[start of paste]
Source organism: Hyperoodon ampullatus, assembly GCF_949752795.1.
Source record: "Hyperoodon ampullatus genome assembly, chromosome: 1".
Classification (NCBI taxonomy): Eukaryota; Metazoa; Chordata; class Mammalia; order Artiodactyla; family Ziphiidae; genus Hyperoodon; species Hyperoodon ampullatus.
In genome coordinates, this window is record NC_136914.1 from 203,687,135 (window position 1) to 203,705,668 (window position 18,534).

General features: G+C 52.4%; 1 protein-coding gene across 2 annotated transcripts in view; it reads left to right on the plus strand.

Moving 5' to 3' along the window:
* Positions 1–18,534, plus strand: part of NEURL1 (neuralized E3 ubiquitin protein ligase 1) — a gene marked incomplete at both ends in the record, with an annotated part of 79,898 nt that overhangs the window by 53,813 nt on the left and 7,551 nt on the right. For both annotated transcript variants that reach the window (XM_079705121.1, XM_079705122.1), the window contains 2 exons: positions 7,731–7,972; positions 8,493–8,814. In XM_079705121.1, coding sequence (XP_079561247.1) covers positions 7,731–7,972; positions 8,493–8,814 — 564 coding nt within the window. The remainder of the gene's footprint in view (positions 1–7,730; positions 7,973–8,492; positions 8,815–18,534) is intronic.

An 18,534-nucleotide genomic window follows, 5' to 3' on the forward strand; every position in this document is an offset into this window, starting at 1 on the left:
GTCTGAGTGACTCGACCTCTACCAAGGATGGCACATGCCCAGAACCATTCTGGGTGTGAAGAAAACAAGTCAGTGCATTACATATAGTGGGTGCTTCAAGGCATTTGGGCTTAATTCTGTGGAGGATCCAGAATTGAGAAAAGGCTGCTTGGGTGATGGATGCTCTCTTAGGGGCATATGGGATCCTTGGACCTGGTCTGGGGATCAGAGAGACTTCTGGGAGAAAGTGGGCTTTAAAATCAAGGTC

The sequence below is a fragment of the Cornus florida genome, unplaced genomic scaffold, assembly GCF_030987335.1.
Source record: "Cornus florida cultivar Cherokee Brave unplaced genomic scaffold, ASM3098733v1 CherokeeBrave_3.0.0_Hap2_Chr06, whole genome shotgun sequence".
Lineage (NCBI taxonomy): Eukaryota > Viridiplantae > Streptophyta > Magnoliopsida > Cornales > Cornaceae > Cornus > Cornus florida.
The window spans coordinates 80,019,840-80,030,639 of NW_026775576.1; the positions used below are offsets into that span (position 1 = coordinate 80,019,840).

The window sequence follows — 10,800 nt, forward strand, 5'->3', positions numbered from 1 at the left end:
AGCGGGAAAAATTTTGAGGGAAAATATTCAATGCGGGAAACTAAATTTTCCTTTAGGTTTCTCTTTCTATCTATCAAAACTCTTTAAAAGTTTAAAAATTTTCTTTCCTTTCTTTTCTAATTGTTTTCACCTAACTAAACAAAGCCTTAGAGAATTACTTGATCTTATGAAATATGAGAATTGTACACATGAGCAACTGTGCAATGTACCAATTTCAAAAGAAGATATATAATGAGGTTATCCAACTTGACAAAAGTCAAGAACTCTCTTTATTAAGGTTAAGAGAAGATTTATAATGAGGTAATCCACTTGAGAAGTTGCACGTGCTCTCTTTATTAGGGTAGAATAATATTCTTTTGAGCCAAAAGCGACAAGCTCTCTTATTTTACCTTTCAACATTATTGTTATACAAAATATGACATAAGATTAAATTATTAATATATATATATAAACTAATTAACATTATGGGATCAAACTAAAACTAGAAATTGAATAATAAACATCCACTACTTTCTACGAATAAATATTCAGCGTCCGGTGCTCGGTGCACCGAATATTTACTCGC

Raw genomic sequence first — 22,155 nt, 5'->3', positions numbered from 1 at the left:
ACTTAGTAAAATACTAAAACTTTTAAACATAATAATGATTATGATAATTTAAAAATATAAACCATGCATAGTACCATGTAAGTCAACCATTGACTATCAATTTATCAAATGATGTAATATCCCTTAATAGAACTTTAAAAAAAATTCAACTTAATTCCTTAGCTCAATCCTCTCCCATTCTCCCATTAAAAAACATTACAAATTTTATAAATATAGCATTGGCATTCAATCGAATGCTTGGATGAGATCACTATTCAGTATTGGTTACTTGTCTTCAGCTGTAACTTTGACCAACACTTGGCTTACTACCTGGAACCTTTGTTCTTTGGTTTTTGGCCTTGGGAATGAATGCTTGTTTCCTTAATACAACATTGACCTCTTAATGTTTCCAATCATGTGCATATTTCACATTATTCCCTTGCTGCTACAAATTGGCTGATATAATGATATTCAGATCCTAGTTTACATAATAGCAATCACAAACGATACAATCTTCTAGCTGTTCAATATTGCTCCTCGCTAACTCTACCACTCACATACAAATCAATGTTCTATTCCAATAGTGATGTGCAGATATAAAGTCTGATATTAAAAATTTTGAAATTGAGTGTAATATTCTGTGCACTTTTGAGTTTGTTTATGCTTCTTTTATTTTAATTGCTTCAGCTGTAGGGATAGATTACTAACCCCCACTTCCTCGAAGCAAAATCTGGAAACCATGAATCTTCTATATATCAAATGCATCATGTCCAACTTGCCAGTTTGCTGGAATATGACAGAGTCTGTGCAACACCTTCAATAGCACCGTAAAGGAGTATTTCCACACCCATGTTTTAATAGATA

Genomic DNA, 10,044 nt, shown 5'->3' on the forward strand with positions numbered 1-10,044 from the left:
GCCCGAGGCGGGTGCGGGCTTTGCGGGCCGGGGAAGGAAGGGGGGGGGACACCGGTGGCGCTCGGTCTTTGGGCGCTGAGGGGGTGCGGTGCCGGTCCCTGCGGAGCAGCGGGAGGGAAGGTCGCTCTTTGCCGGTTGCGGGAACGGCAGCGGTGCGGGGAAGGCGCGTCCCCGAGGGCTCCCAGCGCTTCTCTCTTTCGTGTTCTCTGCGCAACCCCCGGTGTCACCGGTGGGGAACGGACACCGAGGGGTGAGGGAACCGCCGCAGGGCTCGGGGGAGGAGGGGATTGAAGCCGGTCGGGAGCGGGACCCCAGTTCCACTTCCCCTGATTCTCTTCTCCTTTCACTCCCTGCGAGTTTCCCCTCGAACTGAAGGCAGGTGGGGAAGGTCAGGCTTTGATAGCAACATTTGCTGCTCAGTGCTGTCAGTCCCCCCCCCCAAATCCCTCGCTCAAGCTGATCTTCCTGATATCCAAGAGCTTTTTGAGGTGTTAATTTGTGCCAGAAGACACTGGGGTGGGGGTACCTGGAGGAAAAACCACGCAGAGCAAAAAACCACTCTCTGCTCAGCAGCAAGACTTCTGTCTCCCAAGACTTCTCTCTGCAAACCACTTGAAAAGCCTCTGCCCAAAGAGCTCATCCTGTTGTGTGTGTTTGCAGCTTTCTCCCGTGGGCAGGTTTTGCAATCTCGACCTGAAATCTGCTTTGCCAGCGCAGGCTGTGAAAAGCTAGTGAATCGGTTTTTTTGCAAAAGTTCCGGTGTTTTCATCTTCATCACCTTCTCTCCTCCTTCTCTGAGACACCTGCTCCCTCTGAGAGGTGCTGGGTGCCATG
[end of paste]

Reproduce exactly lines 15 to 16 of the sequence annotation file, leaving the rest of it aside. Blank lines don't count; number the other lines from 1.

AGCGGGAAAAATTTTGAGGGAAAATATTCAATGCGGGAAACTAAATTTTCCTTTAGGTTTCTCTTTCTATCTATCAAAACTCTTTAAAAGTTTAAAAATTTTCTTTCCTTTCTTTTCTAATTGTTTTCACCTAACTAAACAAAGCCTTAGAGAATTACTTGATCTTATGAAATATGAGAATTGTACACATGAGCAACTGTGCAATGTACCAATTTCAAAAGAAGATATATAATGAGGTTATCCAACTTGACAAAAGTCAAGAACTCTCTTTATTAAGGTTAAGAGAAGATTTATAATGAGGTAATCCACTTGAGAAGTTGCACGTGCTCTCTTTATTAGGGTAGAATAATATTCTTTTGAGCCAAAAGCGACAAGCTCTCTTATTTTACCTTTCAACATTATTGTTATACAAAATATGACATAAGATTAAATTATTAATATATATATATAAACTAATTAACATTATGGGATCAAACTAAAACTAGAAATTGAATAATAAACATCCACTACTTTCTACGAATAAATATTCAGCGTCCGGTGCTCGGTGCACCGAATATTTACTCGC

Raw genomic sequence first — 22,155 nt, 5'->3', positions numbered from 1 at the left: